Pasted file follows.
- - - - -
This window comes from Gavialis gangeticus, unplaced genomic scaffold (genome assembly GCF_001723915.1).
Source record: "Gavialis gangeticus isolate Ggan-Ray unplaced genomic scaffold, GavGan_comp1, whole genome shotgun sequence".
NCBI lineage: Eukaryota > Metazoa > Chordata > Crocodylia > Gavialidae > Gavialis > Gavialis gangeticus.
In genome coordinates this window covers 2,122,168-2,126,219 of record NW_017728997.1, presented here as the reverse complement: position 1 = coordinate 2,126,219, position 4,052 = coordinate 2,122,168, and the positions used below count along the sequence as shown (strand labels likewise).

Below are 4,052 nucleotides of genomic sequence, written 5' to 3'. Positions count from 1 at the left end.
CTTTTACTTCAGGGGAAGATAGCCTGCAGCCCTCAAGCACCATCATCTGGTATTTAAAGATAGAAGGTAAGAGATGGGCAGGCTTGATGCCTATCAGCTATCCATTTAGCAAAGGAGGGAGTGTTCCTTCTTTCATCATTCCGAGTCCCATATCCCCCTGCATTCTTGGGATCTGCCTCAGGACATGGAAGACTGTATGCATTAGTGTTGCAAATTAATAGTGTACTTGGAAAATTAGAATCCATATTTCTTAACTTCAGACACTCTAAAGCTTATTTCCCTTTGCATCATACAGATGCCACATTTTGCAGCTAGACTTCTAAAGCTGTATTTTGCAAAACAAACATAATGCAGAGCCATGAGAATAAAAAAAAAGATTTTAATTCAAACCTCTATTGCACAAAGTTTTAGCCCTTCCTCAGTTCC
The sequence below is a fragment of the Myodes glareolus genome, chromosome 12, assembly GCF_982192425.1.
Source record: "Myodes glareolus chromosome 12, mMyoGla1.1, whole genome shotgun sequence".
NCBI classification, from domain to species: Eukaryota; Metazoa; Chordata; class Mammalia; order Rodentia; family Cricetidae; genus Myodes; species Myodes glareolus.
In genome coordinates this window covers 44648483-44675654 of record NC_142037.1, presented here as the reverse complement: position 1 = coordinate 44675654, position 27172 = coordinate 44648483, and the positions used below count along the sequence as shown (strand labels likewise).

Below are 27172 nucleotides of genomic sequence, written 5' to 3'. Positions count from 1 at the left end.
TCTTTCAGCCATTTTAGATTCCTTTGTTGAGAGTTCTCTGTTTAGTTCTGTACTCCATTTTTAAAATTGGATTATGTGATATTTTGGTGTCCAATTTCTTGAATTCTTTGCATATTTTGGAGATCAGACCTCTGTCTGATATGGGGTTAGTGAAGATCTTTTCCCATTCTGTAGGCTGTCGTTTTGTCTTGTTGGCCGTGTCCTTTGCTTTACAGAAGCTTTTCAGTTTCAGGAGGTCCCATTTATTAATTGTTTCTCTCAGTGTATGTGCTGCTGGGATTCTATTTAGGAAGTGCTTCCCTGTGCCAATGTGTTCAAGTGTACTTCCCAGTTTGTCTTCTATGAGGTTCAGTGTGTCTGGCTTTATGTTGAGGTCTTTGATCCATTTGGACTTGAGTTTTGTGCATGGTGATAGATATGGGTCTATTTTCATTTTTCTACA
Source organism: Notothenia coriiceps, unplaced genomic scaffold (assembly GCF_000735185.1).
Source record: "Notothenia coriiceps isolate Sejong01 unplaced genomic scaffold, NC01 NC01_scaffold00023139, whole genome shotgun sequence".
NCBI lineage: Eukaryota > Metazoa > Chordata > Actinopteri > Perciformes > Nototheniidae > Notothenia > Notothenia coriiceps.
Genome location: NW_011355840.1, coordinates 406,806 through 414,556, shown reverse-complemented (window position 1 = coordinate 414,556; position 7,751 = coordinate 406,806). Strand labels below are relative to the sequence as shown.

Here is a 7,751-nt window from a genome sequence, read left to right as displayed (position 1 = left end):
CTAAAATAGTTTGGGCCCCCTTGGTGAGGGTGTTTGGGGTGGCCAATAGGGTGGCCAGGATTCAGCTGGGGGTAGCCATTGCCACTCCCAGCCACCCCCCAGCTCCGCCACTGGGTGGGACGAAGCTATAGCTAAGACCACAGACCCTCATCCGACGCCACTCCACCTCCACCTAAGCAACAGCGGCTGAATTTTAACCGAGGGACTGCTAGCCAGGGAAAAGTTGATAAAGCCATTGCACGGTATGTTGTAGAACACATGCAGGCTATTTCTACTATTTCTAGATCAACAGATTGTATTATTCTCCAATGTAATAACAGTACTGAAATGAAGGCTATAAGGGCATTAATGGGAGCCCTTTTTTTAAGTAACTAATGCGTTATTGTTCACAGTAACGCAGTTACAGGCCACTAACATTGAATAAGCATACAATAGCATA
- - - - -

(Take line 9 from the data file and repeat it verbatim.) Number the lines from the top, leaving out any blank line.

NCBI classification, from domain to species: Eukaryota; Metazoa; Chordata; class Mammalia; order Rodentia; family Cricetidae; genus Myodes; species Myodes glareolus.